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Be cautious about taking Tylenol (acetaminophen), a popular pain reliever right now | READER COMMENTARY

This Thursday, Nov. 2, 2017 photo shows tablets of ibuprofen in New York. In late March 2020, the World Health Organization and other leading agencies say there is no evidence to support the suggestion that taking ibuprofen might worsen the symptoms of COVID-19 but that possibility has nonetheless pushed up Tylenol sales.
This Thursday, Nov. 2, 2017 photo shows tablets of ibuprofen in New York. In late March 2020, the World Health Organization and other leading agencies say there is no evidence to support the suggestion that taking ibuprofen might worsen the symptoms of COVID-19 but that possibility has nonetheless pushed up Tylenol sales.(Patrick Sison/AP)

Another item quickly makes its way to the list of sold out items: Tylenol. Tylenol (also known as acetaminophen) is an over-the-counter medication used for pain relief and fever that can be easily obtained from local pharmacies and grocery stores. However, the demand for the drug has skyrocketed recently.

The medication started to receive global spotlight after France’s minister of health, Olivier Veran, stated that nonsteroidal anti-inflammatory drugs (NSAIDs) such as Advil (ibuprofen) may worsen COVID-19 (“Tylenol, soup and rest can treat most symptoms of coronavirus (whether you have it or not),” March 22). The statement was partially based on a short letter published in The Lancet, a medical journal, which hypothesized that taking ibuprofen could make certain individuals more vulnerable to infection.

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However, there has been lack of clarity and mixed information, confusing consumers on what to do. Therefore, as a pharmacist, I would like to share some practical tips about Tylenol for you to consider before you purchase. First, Tylenol (acetaminophen) is not for everyone. If you have pre-existing medical conditions or if you are taking other medications, consult with your health care professional prior to use. In particular, if you have history of liver disease, talk to your health care professional before you purchase Tylenol and ask whether the medication is right for you.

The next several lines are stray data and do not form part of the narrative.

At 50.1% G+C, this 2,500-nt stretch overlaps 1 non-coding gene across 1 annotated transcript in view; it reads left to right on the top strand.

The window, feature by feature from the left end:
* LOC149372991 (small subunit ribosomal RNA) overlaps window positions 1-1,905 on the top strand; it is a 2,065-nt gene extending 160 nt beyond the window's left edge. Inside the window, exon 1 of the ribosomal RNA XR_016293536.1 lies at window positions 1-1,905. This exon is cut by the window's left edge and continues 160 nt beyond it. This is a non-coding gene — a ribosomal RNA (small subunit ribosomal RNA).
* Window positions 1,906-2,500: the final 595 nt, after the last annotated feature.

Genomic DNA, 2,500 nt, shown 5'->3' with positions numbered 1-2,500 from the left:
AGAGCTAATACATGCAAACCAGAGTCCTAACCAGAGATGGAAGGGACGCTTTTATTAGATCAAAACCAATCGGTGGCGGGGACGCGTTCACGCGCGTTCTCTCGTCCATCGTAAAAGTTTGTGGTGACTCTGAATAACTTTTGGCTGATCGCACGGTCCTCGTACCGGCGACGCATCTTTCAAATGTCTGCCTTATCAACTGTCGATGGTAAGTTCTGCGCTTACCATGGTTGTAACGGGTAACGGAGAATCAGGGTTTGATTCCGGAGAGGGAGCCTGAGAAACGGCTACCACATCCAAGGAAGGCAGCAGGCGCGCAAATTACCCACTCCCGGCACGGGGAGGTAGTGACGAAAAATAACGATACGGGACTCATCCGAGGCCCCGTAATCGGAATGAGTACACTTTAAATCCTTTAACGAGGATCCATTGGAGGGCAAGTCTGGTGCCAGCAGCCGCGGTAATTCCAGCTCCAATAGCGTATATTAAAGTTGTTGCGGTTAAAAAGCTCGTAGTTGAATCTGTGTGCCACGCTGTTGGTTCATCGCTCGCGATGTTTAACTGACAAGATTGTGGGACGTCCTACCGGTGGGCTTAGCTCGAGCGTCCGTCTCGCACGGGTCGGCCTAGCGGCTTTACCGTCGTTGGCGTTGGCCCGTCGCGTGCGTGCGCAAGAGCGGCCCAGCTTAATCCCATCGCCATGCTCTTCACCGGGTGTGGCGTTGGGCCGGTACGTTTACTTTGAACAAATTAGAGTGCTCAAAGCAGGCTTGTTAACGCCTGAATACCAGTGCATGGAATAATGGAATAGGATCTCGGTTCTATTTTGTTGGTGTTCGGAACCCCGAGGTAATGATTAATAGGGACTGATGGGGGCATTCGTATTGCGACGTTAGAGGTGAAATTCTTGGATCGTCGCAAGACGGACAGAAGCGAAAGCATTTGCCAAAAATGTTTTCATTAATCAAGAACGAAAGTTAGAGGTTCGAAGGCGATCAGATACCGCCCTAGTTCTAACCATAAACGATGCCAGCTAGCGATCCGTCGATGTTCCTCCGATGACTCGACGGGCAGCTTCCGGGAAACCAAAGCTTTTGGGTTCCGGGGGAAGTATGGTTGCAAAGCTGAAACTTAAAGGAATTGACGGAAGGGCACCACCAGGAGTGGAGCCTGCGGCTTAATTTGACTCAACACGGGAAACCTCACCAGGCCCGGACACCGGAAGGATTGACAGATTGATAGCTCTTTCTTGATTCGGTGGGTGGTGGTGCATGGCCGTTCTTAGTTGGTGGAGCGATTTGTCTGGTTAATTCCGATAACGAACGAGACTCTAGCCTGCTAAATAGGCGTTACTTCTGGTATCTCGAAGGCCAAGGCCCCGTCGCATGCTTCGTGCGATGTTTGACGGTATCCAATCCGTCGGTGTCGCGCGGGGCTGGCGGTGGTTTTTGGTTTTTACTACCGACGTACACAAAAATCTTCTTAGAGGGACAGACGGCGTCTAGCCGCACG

Second, everything has its limit. If you take more than the recommended amount, Tylenol can cause adverse events, some more severe than others. So, stick to the directions on the label, and take as directed by your health care professional.

Third, don’t be confused by the name. Different Tylenol products contain different ingredients that may not be needed for the symptoms you are trying to treat. For example, Tylenol Cold + Flu Severe contains a decongestant and an expectorant on top of acetaminophen. Also, a lot of cold & flu products such as Vicks DayQuil and NyQuil also contain acetaminophen which is the same active ingredient as Tylenol. So, be cautious not to go over the maximum daily recommended dose and please take time to read drug facts.

Fourth, when brand-name products are sold out, generics can be an option. Generic drugs and brand-name drugs have the same ingredients and safety/efficacy profiles. Therefore, if you see that brand-name Tylenol is sold out, consider generic versions.

Fifth, be careful with self-care. In most situations, it is perfectly appropriate to self-manage your symptoms whether it be mild pain and/or fever. However, if your symptoms don’t get better or get worse, talk to your health care professional immediately.

And, finally, when in doubt, ask your health care professional. It is possible that Tylenol may interact with medications you are already taking. If you feel overwhelmed with information or if you would just like to clarify, ask your health care professionals: doctors, pharmacists, nurses, etc. It is always better to prevent adverse events and medication errors than to try to treat them after they occur.

Kyungwan Hong, Baltimore

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